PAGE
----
There’s a fundamental problem with this, though. Digital transformation businesses don’t sell to CMOs. These people have enough on their plates trying to transform their own marketing skills in order to keep up with an ever-changing market – they just don’t have the time or the energy to concern themselves with digitally transforming a whole business. If Accenture’s purpose is digital transformation, then going after creative agencies is barking up the wrong tree.Is Accenture's push into the creative sector an identity crisis?

Worlds apart

Perhaps more importantly, these two industries are worlds apart in terms of the way they think. Creative agencies are all about ideas, campaigns and consumers. Digital businesses, on the other hand, are customer-driven – they think in terms such as lifetime value, measurement, and efficiency. Customer-led thinking is an entirely different beast to consumer-led thinking.

The reality is that the arrival of digital and an all-encompassing obsession with technology, measurement and social has led to the death of agencies in a reductive, zero-sum, efficiency-focused battle with brands. Indeed, agencies have become so obsessed with the latest tech fads, they’re beginning to forget how brands work. Worse still, they’re beginning to forget how brands are built. And, by forgetting, they’re destroying their own values.

Killing creativity

All things considered, it really feels to me as though Accenture is a chip leader in a game it doesn’t understand. Expensive acquisitions like these show that they’ve got the big money, but they don’t appear to have any idea what they’re doing with it. Take talent, for example. The best talent in the creative industry right now is out in the market; it’s not tied to any one agency. Both agencies might well be at the top of their game, but why would a consulting firm waste so much money on buying them when they could hire high-quality creative talent on a contingent basis instead?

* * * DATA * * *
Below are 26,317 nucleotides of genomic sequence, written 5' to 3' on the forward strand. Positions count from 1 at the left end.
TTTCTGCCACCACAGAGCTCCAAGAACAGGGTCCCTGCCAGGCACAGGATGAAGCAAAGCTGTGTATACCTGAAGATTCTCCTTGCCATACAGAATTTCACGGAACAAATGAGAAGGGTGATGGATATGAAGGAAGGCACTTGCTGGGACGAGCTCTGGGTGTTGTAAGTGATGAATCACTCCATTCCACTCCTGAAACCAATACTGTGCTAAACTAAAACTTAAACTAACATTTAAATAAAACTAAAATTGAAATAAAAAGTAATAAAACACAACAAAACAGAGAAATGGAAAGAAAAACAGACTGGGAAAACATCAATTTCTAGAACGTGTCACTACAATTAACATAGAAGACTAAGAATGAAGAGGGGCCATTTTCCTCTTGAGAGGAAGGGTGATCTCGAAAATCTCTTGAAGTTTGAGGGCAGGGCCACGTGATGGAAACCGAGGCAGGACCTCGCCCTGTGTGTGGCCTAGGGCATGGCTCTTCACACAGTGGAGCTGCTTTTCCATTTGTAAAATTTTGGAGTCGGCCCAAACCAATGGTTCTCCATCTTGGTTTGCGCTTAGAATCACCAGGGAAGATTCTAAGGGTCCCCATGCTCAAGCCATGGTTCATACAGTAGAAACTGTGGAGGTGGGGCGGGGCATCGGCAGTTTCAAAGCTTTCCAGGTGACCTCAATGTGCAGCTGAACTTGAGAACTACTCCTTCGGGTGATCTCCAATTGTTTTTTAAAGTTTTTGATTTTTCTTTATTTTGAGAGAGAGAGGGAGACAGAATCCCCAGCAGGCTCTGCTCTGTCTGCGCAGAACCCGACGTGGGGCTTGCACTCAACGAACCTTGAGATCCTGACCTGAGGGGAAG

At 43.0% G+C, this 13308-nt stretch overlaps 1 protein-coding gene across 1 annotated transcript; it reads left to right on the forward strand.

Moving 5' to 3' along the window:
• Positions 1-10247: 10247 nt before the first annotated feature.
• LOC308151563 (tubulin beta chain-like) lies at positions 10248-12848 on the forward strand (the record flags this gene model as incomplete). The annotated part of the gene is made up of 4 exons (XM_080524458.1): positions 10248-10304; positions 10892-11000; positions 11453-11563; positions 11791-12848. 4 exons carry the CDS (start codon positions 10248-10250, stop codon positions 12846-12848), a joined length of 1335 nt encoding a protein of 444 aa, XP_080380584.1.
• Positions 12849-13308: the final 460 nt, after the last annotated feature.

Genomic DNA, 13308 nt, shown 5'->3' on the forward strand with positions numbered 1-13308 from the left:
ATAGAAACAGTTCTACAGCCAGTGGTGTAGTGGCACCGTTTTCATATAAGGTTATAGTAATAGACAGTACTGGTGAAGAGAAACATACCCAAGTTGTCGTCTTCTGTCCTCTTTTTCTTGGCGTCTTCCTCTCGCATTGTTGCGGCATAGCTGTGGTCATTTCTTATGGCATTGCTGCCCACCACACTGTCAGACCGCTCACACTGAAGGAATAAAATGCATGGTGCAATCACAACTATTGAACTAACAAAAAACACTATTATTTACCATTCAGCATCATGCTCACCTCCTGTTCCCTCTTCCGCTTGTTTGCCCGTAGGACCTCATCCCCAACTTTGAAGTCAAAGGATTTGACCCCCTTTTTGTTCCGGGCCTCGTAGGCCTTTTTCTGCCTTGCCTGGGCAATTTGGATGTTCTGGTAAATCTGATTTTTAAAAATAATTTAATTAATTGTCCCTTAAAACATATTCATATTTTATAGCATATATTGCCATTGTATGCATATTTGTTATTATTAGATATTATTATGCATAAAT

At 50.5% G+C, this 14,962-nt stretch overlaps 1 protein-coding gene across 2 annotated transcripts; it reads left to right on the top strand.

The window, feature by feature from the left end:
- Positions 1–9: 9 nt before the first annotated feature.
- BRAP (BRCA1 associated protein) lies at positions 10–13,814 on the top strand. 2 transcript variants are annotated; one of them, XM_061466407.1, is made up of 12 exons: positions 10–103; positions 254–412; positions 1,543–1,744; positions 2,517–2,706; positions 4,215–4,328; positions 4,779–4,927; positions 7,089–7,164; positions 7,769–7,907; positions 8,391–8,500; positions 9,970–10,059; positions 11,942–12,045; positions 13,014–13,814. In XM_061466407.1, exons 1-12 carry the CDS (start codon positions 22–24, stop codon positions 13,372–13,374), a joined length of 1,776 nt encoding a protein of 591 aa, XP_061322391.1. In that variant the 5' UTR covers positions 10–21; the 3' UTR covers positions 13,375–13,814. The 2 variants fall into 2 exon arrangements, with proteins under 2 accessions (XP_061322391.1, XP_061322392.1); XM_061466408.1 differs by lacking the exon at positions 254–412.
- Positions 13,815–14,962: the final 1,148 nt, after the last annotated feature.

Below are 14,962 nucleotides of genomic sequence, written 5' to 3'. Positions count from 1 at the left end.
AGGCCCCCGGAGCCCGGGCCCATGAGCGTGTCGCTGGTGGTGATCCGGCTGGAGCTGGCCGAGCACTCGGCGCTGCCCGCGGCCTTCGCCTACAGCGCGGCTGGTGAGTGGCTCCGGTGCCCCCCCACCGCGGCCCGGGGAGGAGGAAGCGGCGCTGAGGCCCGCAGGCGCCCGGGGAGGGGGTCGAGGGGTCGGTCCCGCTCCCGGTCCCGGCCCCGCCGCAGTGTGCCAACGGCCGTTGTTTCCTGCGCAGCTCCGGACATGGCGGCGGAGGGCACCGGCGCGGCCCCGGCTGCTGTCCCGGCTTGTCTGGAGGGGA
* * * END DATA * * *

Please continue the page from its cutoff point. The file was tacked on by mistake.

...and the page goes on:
As their presence in the top 10 creative agencies shows, there is a growing trend in which Accenture, like many of the other big players, are buying up agencies as if they were nothing more than keywords. What they’re really buying, though, is a collection of credentials, clients and IP. Unfortunately, the talent that created those credentials aren’t going to stay at the business, the clients that hired the agency in the first place won’t be interested in buying what is basically just another part of Accenture, and the IP never really existed to begin with.

Droga5, for example, was one of the few agencies that did great brand work the old-fashioned way – undoubtedly something that made it attractive to Accenture in the first place. The irony, though, is that by leading it further away from the way of working that made it so special, the consulting giant will kill its creativity.

“Accenture Interactive has been dazzled by its ambitions to become the CMO agency of record…. But, in flashing its cash, it is spending millions on acquiring nothing of any value.”

If pressed, the recently acquired agency staff at Accenture will tell you just how dysfunctional the new arrangement is. They’re largely unfulfilled. Rarely do they feel their work has any sort of meaning or purpose. What’s more, the different disciplines have found little or no common ground, and find it hard to work together as a cohesive whole. It’s not surprising, then, to see talented people leaving in droves.

Beyond the window dressing 

It’s clear, then, that consulting firms and creative agencies are no easy bedfellows. But in his company’s defence, Accenture Interactive’s Senior Managing Director for North America, Glen Hartman, described its culture as being “far, far away from what a stereotypical consulting firm would look like. Our office and studios look a lot like Droga5’s.”

In demonstrating a belief that office design equates to workplace culture, this statement serves as an illustration of how confused Accenture is right now. It wants to justify its new strategy so badly, it’s started dressing like a creative agency. But if you look beyond the window dressing and see that you and your partners are speaking a different language with a different purpose, selling to different people in a different market, there’s no getting away from the fact that you’re different.

Accenture Interactive has been dazzled by its ambitions to become the CMO agency of record, and it wants to dazzle others with its new direction. But, in flashing its cash, it is spending millions on acquiring nothing of any value.

Related: Space between consulting firms and creative agencies is converging.